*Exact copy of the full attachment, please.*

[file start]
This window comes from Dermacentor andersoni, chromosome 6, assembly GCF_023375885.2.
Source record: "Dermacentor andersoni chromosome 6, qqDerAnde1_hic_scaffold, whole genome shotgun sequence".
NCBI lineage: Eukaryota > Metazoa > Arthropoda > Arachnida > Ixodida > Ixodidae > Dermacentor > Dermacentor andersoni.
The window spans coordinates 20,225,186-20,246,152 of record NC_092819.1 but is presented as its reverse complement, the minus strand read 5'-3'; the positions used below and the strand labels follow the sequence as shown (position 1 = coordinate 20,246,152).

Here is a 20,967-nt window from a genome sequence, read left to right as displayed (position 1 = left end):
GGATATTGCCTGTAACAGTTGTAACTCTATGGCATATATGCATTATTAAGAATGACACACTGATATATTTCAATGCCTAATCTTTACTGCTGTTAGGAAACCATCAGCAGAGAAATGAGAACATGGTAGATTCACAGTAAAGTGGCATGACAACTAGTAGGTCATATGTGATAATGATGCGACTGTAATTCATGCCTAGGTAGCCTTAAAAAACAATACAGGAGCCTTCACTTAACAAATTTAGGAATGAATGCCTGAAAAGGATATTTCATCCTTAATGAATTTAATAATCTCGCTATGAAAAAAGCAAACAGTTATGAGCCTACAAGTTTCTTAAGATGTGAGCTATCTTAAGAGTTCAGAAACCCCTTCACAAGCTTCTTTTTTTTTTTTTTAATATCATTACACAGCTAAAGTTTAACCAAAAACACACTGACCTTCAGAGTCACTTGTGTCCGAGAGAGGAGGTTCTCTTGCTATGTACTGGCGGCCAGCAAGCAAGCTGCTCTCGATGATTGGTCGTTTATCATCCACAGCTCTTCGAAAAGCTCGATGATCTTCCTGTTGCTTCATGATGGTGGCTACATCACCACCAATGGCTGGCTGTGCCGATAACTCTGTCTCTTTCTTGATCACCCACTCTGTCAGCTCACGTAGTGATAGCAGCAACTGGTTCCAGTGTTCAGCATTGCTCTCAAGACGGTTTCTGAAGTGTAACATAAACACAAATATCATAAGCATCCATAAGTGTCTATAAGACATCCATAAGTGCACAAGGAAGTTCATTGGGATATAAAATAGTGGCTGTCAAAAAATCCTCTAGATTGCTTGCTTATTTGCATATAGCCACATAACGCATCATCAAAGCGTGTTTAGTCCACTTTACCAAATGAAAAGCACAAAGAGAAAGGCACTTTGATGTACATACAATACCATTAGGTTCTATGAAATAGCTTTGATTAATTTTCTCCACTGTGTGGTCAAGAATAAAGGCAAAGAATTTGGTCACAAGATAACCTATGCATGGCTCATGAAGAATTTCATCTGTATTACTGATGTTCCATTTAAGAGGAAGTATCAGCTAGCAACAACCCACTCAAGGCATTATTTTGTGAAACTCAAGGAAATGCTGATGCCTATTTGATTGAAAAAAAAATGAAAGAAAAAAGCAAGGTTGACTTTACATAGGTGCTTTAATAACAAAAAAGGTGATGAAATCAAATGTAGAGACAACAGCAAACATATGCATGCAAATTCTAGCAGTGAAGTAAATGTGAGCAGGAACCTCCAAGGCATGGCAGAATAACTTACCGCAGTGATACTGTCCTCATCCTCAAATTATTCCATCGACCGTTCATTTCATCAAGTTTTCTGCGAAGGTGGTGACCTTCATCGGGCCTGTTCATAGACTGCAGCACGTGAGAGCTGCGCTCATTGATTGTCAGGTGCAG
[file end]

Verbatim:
This window comes from Dermacentor andersoni, chromosome 6, assembly GCF_023375885.2.
Source record: "Dermacentor andersoni chromosome 6, qqDerAnde1_hic_scaffold, whole genome shotgun sequence".
NCBI lineage: Eukaryota > Metazoa > Arthropoda > Arachnida > Ixodida > Ixodidae > Dermacentor > Dermacentor andersoni.
The window spans coordinates 20,225,186-20,246,152 of record NC_092819.1 but is presented as its reverse complement, the minus strand read 5'-3'; the positions used below and the strand labels follow the sequence as shown (position 1 = coordinate 20,246,152).

Here is a 20,967-nt window from a genome sequence, read left to right as displayed (position 1 = left end):
GGATATTGCCTGTAACAGTTGTAACTCTATGGCATATATGCATTATTAAGAATGACACACTGATATATTTCAATGCCTAATCTTTACTGCTGTTAGGAAACCATCAGCAGAGAAATGAGAACATGGTAGATTCACAGTAAAGTGGCATGACAACTAGTAGGTCATATGTGATAATGATGCGACTGTAATTCATGCCTAGGTAGCCTTAAAAAACAATACAGGAGCCTTCACTTAACAAATTTAGGAATGAATGCCTGAAAAGGATATTTCATCCTTAATGAATTTAATAATCTCGCTATGAAAAAAGCAAACAGTTATGAGCCTACAAGTTTCTTAAGATGTGAGCTATCTTAAGAGTTCAGAAACCCCTTCACAAGCTTCTTTTTTTTTTTTTTAATATCATTACACAGCTAAAGTTTAACCAAAAACACACTGACCTTCAGAGTCACTTGTGTCCGAGAGAGGAGGTTCTCTTGCTATGTACTGGCGGCCAGCAAGCAAGCTGCTCTCGATGATTGGTCGTTTATCATCCACAGCTCTTCGAAAAGCTCGATGATCTTCCTGTTGCTTCATGATGGTGGCTACATCACCACCAATGGCTGGCTGTGCCGATAACTCTGTCTCTTTCTTGATCACCCACTCTGTCAGCTCACGTAGTGATAGCAGCAACTGGTTCCAGTGTTCAGCATTGCTCTCAAGACGGTTTCTGAAGTGTAACATAAACACAAATATCATAAGCATCCATAAGTGTCTATAAGACATCCATAAGTGCACAAGGAAGTTCATTGGGATATAAAATAGTGGCTGTCAAAAAATCCTCTAGATTGCTTGCTTATTTGCATATAGCCACATAACGCATCATCAAAGCGTGTTTAGTCCACTTTACCAAATGAAAAGCACAAAGAGAAAGGCACTTTGATGTACATACAATACCATTAGGTTCTATGAAATAGCTTTGATTAATTTTCTCCACTGTGTGGTCAAGAATAAAGGCAAAGAATTTGGTCACAAGATAACCTATGCATGGCTCATGAAGAATTTCATCTGTATTACTGATGTTCCATTTAAGAGGAAGTATCAGCTAGCAACAACCCACTCAAGGCATTATTTTGTGAAACTCAAGGAAATGCTGATGCCTATTTGATTGAAAAAAAAATGAAAGAAAAAAGCAAGGTTGACTTTACATAGGTGCTTTAATAACAAAAAAGGTGATGAAATCAAATGTAGAGACAACAGCAAACATATGCATGCAAATTCTAGCAGTGAAGTAAATGTGAGCAGGAACCTCCAAGGCATGGCAGAATAACTTACCGCAGTGATACTGTCCTCATCCTCAAATTATTCCATCGACCGTTCATTTCATCAAGTTTTCTGCGAAGGTGGTGACCTTCATCGGGCCTGTTCATAGACTGCAGCACGTGAGAGCTGCGCTCATTGATTGTCAGGTGCAG